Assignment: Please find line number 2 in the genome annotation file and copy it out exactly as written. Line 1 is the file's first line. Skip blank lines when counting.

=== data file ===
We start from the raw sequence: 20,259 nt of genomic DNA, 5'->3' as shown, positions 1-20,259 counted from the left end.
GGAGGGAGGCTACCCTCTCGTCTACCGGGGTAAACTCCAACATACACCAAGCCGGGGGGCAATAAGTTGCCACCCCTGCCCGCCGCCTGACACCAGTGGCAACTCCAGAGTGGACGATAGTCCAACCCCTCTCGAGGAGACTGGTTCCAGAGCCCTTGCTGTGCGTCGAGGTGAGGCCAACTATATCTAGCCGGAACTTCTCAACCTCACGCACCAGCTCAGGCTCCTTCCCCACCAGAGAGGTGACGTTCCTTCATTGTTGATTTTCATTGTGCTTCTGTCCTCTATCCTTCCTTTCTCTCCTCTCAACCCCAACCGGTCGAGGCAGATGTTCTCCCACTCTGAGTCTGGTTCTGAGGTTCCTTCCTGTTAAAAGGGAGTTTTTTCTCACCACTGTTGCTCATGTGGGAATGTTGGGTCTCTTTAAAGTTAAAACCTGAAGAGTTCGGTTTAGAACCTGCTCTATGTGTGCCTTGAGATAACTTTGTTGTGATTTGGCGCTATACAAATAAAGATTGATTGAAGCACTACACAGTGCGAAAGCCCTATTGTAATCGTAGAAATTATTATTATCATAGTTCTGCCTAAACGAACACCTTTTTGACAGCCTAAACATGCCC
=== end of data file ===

GGAGGGAGGCTACCCTCTCGTCTACCGGGGTAAACTCCAACATACACCAAGCCGGGGGGCAATAAGTTGCCACCCCTGCCCGCCGCCTGACACCAGTGGCAACTCCAGAGTGGACGATAGTCCAACCCCTCTCGAGGAGACTGGTTCCAGAGCCCTTGCTGTGCGTCGAGGTGAGGCCAACTATATCTAGCCGGAACTTCTCAACCTCACGCACCAGCTCAGGCTCCTTCCCCACCAGAGAGGTGACGTTCCTTCATTGTTGATTTTCATTGTGCTTCTGTCCTCTATCCTTCCTTTCTCTCCTCTCAACCCCAACCGGTCGAGGCAGATGTTCTCCCACTCTGAGTCTGGTTCTGAGGTTCCTTCCTGTTAAAAGGGAGTTTTTTCTCACCACTGTTGCTCATGTGGGAATGTTGGGTCTCTTTAAAGTTAAAACCTGAAGAGTTCGGTTTAGAACCTGCTCTATGTGTGCCTTGAGATAACTTTGTTGTGATTTGGCGCTATACAAATAAAGATTGATTGAAGCACTACACAGTGCGAAAGCCCTATTGTAATCGTAGAAATTATTATTATCATAGTTCTGCCTAAACGAACACCTTTTTGACAGCCTAAACATGCCC